Goodreads helps you keep track of books you want to read.
Start by marking “Lovely, Dark and Deep” as Want to Read:
Lovely, Dark and Deep
Enlarge cover
Rate this book
Clear rating
Open Preview

Lovely, Dark and Deep

3.89 of 5 stars 3.89  ·  rating details  ·  1,665 ratings  ·  320 reviews
A resonant debut novel about retreating from the world after losing everything—and the connections that force you to rejoin it.

Since the night of the crash, Wren Wells has been running away. Though she lived through the accident that killed her boyfriend Patrick, the girl she used to be didn’t survive. Instead of heading off to college as planned, Wren retreats to her fath
Hardcover, 342 pages
Published October 16th 2012 by Simon & Schuster Books for Young Readers
more details... edit details

Friend Reviews

To see what your friends thought of this book, please sign up.

Reader Q&A

To ask other readers questions about Lovely, Dark and Deep, please sign up.

Be the first to ask a question about Lovely, Dark and Deep

Days of Blood & Starlight by Laini TaylorReached by Ally CondieDeity by Jennifer L. ArmentroutBlack City by Elizabeth  RichardsUndeadly by Michele Vail
November 2012
11th out of 67 books — 132 voters
Lovely, Dark and Deep by Amy McNamaraThe Raven Boys by Maggie StiefvaterAsunder by Jodi MeadowsA Million Suns by Beth RevisRapture by Lauren Kate
most beautiful covers
1st out of 171 books — 28 voters

More lists with this book...

Community Reviews

(showing 1-30 of 3,000)
filter  |  sort: default (?)  |  rating details
Review from Ja čitam, a ti?

Why didn't I write down all those amazing quotes? I've made same mistake - again. I pick up a book, realize it will be one of the epic kind, devour it in a day and I think my friends probably made an effort to save all the good quotes. They didn't! Lovely, Dark and Deep is a book that you should read with pen and paper. Amy McNamara managed to write a really powerful story that will leave you wanting more.

Broken people, woods and Phillip Larkin. This is not a romance n
Candace (Lovey Dovey Books)
Debut author, Amy McNamara’s, stunning portrait of a young woman’s grief in the most extreme stage shall touch the heart of every reader. Lovely, Dark, and Deep’s Wren Wells may be a pseudo-recluse living in a secluded area in Maine with her father, but she lays her pain on the table for any who bother to see. The death of Wren’s boyfriend, Patrick, and the many factors that surround his death, sends her life off-course. Living with her sculpting father, Wren hopes to get herself straightened ou ...more
Tanja (Tanychy) St. Delphi
I don't think I'll write a review as my girl Glass already did it perfectly, so I'll just share one of my favorite poems which the title is taken from (I assume).

Stopping by Woods on a Snowy Evening by Robert Frost

Whose woods these are I think I know.
His house is in the village though;
He will not see me stopping here
To watch his woods fill up with snow.

My little horse must think it queer
To stop without a farmhouse near
Between the woods and frozen lake
The darkest evening of the year.

He g
Zemira Warner
There are book that make you laugh at loud, in love or simply be thankful for opening your eyes every morning even if your life is far from being perfect. I would rather read a dark and gripping story because they truly make me feel alive. When you’re happy you don’t think about every aspect of your life, just about that one thing that makes it all good.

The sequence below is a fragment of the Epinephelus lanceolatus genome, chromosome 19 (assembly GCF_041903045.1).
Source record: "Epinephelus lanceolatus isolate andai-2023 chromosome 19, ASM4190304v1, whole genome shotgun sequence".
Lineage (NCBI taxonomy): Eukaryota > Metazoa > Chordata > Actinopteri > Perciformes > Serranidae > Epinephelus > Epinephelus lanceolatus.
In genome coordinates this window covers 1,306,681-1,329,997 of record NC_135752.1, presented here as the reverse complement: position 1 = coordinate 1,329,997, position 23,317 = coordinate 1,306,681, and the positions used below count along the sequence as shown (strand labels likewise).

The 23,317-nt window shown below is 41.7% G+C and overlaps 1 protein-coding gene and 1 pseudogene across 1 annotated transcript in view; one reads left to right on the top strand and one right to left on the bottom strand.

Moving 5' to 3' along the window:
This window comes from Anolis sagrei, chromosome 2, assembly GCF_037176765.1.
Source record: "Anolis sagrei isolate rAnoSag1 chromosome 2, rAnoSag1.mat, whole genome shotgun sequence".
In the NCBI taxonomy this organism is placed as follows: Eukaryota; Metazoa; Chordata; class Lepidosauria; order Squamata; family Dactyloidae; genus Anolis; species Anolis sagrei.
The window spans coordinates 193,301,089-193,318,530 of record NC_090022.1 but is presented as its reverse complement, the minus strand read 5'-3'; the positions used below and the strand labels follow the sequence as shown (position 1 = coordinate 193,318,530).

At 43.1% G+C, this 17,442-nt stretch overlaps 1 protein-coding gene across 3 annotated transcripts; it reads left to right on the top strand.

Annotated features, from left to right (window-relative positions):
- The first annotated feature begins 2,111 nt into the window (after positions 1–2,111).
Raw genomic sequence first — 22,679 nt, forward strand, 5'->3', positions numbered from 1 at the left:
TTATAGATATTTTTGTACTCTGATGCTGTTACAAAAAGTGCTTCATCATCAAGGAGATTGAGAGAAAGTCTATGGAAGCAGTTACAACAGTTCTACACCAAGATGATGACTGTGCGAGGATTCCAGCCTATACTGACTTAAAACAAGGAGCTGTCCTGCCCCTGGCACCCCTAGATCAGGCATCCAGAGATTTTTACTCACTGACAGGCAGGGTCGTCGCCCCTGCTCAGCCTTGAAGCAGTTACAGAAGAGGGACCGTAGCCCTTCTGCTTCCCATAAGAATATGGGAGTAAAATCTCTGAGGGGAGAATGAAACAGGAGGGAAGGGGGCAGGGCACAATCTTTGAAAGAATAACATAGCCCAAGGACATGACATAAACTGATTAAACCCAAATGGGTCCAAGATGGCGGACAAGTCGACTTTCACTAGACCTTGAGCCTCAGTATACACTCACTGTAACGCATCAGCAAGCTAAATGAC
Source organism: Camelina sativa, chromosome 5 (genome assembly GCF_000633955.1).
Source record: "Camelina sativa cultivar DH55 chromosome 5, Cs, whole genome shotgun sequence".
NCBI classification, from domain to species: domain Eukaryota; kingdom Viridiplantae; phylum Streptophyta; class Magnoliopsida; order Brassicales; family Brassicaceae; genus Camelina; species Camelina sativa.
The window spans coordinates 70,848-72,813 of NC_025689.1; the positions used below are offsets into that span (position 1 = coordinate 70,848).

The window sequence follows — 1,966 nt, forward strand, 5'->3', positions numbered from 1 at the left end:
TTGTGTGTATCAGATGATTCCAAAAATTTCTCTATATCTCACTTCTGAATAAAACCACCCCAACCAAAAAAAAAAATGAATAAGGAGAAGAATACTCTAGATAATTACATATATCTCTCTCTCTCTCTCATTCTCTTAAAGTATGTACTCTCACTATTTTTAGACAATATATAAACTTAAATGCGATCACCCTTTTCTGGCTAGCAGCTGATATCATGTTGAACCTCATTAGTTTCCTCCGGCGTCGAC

This book is perfect for a snowy day because it’s happening during December/January. We follow Wren through her grieving process after she was i
3.5 stars. This review also appears on The Midnight Garden.

Lovely, Dark and Deep is certainly accurately named. The prose is absolutely lovely, at times bordering on poetic (which is no surprise given McNamara has her MFA in poetry). There is a rhythm to the words, a cadence that so deftly draws the exact shape of Wren's mental state. Short staccato sentences, and long streams of consciousness give the words a voice and a mood all their own, pulling the reader right into Wren's story. The writin
The writing definitely shows skill and the heroine has a certain realistic flavor, but I noticed quickly that "Lovely, Dark and Deep" is one of those grief-centered books, which are too depressing for me.

After a while I couldn't stand Mamie/Wren's prickly leave-me-alone-I'm-fine-mantra anymore, and I tsked and growled, when I saw that she was so blinded by cloaking herself in her own pain that she had the nerve to thoughtlessly ask a guy sick with MS, walking on crutches and admitting that it w
Serendipity Reviews
I 've sat here for half an hour, trying to put into words how wonderful this book is, but I feel like everything I write just doesn't do it justice. The urge to just shout 'Read It' is overwhelming but I know that won't be enough to tempt you. So I shall try my best to show you just how beautiful this book is while handing you a box of Kleenex in readiness.
This stunning debut novel is a quiet, contemplative story completely driven by the awesome characters that are held within it. The book revo
Without giving anything away, I feel that a lot of people who rated this book low ratings have never dealt with blinding grief. I know exactly what it's like to turn into yourself and kind of be selfish with other people's emotions. The pain you feel, the emptiness and the heartache, it's overwhelming, making it almost impossible to even have sympathy or empathy for others. The way she described how she felt was almost an exact parallel to how I felt when my mom passed away.